: News

Filed Under:

EPA OKs More Ethanol, But Change May Be Slow

Play associated audio

At many gas pumps, the gas contains 10 percent ethanol. The Environmental Protection Agency has approved using 15 percent ethanol, but it will be some time before pumps in the metro area see any change.

So far, the higher ethanol blend is approved only for use in cars made in 2007 or later, since that's what's been most tested.

EPA Assistant Administrator Gina McCarthy says this was just the beginning of a broader renewable fuels market.

"This decision was a step in the direction of allowing more renewable fuels into the market. It is by no means an assurance that that market will happen quickly," she says.

Like many states, Virginia and Maryland would have to change their regulations to either allow or make easier the use of higher ethanol blends. The District doesn't regulate it one way or another, but there are plenty of other obstacles. Gas retailers say it's cost-prohibitive to add another pump at each station just for newer cars. And at least one major oil company has said it has no plans to offer the higher ethanol blend until more testing has been done.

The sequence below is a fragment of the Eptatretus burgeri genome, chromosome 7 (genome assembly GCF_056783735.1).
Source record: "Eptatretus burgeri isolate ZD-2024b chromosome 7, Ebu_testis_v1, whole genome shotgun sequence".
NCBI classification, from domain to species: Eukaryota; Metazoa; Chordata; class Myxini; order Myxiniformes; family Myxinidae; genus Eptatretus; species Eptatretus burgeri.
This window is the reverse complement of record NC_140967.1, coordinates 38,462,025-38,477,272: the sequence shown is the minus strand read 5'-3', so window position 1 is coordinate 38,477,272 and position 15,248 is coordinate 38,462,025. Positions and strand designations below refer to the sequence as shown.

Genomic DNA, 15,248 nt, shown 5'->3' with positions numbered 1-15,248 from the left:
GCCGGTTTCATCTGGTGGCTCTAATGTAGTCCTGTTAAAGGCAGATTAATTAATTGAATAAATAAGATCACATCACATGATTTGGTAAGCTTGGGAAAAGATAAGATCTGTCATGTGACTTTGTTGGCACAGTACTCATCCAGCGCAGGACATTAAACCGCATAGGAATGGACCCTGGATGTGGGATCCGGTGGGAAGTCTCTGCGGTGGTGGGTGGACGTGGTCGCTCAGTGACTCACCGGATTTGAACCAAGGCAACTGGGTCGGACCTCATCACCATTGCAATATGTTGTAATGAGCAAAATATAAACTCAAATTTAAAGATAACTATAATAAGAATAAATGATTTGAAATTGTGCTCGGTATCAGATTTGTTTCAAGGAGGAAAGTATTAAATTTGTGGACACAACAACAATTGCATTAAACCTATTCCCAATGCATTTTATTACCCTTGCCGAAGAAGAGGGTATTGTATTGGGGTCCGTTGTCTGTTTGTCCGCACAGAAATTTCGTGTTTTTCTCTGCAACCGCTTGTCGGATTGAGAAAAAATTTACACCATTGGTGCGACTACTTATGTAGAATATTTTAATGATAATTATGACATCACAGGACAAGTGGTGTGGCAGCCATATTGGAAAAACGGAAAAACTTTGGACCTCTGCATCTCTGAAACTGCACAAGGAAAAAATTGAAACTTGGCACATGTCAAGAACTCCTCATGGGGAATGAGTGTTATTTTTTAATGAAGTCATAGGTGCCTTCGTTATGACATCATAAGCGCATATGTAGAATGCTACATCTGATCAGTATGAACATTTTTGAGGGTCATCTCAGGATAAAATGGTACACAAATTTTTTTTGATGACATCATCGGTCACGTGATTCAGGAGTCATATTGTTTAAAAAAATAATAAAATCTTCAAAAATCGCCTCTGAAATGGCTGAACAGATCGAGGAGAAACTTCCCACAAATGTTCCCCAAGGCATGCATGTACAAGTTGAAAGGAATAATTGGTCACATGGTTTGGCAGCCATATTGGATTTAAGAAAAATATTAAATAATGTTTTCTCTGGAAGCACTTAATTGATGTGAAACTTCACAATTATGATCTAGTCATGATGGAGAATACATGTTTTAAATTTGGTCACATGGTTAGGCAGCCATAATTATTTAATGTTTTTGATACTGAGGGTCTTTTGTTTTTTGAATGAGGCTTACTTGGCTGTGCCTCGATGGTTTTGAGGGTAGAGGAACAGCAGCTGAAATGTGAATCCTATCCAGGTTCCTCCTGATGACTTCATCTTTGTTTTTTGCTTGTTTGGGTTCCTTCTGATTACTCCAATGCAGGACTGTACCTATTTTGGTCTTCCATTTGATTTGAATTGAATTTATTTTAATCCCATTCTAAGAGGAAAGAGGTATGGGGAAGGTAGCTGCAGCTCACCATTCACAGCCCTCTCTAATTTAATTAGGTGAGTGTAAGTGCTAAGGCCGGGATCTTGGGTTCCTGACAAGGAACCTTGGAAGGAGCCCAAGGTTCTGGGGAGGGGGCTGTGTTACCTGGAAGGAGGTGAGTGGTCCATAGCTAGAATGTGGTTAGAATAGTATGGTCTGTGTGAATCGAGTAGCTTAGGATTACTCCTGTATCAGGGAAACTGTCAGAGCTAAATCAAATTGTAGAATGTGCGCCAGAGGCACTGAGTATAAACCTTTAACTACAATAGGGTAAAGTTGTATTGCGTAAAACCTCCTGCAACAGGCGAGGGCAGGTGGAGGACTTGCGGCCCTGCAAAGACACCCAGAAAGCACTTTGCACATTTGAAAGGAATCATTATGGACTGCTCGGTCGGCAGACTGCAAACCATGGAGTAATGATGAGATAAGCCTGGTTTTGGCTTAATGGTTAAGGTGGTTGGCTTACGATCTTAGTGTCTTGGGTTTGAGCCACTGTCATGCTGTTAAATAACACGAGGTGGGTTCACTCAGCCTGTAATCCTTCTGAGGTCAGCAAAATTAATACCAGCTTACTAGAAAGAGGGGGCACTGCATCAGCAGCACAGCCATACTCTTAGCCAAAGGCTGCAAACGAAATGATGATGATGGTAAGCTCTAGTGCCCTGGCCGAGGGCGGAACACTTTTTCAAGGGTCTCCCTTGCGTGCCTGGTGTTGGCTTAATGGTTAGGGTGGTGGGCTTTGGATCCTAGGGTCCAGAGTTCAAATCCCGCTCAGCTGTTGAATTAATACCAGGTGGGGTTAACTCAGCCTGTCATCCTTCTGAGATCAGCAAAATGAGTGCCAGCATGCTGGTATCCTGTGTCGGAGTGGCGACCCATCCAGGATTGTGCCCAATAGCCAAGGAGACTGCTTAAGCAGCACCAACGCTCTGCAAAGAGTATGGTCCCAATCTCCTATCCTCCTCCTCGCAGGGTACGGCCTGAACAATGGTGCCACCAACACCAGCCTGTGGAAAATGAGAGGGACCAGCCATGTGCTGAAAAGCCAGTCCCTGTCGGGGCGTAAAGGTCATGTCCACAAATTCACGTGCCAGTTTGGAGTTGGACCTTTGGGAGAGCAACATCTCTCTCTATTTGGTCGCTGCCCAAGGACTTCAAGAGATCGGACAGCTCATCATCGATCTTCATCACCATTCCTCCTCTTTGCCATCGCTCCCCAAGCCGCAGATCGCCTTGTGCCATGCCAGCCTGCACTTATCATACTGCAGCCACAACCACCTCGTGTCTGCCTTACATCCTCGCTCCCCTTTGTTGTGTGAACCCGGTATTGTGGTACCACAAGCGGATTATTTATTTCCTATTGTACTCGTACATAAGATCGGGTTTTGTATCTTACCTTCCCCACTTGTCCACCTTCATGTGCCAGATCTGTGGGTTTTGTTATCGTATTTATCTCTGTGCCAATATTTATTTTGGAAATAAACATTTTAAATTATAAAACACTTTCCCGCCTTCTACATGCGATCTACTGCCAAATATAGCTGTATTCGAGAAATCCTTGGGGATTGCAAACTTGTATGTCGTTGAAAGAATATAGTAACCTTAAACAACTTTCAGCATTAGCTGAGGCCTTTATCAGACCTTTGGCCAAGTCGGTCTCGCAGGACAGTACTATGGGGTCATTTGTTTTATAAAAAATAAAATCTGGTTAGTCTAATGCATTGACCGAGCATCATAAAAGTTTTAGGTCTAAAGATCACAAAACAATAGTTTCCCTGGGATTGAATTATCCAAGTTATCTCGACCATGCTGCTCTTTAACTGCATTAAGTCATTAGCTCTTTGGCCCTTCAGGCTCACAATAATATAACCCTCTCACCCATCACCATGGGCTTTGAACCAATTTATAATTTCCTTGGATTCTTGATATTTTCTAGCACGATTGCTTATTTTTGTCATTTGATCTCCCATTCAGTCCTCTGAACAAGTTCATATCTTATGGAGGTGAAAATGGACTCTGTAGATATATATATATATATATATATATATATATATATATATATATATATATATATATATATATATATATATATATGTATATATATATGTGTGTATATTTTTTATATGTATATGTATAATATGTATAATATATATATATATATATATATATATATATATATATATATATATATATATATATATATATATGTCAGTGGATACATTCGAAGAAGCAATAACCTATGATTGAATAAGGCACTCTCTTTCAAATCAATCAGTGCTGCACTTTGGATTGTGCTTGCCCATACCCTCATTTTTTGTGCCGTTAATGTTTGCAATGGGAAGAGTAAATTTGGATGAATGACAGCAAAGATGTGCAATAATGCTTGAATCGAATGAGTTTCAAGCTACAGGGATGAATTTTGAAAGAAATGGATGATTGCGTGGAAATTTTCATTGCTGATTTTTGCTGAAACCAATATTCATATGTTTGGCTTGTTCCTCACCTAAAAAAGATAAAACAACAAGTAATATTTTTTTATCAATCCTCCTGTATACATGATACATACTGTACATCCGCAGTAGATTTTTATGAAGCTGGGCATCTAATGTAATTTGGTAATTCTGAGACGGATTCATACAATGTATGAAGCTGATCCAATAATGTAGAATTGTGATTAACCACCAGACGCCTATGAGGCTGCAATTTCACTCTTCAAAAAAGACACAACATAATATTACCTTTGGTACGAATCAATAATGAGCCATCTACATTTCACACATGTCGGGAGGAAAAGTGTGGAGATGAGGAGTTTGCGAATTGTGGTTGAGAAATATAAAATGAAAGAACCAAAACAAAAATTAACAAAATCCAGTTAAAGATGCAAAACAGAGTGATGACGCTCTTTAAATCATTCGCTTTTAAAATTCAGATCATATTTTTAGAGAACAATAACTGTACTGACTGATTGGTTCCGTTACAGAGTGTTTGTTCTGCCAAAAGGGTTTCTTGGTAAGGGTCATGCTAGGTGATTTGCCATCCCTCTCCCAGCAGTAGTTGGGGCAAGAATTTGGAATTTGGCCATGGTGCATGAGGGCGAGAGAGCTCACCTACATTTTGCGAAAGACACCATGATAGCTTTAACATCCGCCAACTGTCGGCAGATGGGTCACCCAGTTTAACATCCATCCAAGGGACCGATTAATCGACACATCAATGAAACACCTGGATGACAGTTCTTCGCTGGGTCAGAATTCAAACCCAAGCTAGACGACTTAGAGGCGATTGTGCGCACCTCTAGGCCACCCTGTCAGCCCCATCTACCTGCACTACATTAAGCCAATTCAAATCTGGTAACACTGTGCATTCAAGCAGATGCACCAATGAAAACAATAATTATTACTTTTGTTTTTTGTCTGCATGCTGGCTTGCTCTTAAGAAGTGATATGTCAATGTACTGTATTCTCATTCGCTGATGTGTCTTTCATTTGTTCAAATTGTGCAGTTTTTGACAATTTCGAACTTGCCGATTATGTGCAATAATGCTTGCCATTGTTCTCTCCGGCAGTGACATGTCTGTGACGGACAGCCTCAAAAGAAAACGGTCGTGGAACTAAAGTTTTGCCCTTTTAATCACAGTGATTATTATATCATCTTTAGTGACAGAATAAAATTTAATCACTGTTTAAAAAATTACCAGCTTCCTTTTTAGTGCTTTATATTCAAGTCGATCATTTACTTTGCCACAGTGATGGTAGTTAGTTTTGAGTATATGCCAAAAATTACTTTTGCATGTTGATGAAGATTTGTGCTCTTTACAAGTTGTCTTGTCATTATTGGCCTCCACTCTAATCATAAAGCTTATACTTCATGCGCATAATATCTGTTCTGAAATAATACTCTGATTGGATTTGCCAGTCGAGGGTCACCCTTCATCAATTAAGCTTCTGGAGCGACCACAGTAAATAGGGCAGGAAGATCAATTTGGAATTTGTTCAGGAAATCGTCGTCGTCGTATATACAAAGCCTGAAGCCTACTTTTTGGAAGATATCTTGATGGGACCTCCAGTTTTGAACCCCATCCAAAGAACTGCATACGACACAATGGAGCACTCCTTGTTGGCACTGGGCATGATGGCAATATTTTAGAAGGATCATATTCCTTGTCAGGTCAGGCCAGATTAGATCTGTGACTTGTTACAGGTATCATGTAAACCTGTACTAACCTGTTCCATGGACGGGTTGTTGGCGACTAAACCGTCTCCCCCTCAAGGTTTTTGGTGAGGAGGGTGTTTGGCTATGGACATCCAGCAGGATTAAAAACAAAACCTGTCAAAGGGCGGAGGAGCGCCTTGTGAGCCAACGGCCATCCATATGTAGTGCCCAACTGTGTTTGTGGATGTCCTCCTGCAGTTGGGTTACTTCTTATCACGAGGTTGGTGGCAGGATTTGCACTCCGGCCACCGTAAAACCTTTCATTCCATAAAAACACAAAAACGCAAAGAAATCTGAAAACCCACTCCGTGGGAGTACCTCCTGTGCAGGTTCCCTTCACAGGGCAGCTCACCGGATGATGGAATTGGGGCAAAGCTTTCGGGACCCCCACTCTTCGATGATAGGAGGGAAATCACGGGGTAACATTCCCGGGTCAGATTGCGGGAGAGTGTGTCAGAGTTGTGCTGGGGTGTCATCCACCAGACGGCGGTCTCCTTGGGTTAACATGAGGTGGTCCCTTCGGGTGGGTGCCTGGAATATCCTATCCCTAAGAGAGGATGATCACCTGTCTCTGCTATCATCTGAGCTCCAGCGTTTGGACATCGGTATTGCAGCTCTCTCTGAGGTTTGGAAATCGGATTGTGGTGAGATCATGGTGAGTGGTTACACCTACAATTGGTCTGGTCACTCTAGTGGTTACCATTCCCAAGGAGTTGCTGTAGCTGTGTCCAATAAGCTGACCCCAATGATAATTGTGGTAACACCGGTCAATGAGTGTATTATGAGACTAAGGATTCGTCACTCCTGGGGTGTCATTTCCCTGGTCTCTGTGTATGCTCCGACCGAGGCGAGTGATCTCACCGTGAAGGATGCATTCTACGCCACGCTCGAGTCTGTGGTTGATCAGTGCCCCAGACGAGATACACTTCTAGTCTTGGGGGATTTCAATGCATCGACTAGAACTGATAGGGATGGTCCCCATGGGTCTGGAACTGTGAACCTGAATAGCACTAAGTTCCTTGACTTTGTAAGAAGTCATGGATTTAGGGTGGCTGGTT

NPR

Robert Irwin Brings 'Big' To Texas With Permanent Art Installation

The 87-year-old conceptual artist unveils a large-scale installation of his work in Marfa, Texas, this week. He's spent his career creating site-specific art that often treats light as its subject.
NPR

Scraped, Splattered — But Silent No More. Finally, The Dinner Plate Gets Its Say

Instagram is the Internet's semi-obsessive, borderline-creepy love letter to food. But behind every great meal is a plate doing a pretty-OK job. So a comedian made an Instagram to celebrate plates.
NPR

WATCH: Tim Kaine Makes Campaign Trail Debut: 'I Like To Fight For Right'

"Do you want a 'you're fired' president or a 'you're hired' president?" Kaine asked the crowd in Miami.
NPR

Making The Cloud Green: Tech Firms Push For Renewable Energy Sources

Few people can demand what kind of electricity they get. But Microsoft and Facebook, which operate huge, power-hungry data centers, are trying to green up the electricity grid with their buying power.

Leave a Comment

Help keep the conversation civil. Please refer to our Terms of Use and Code of Conduct before posting your comments.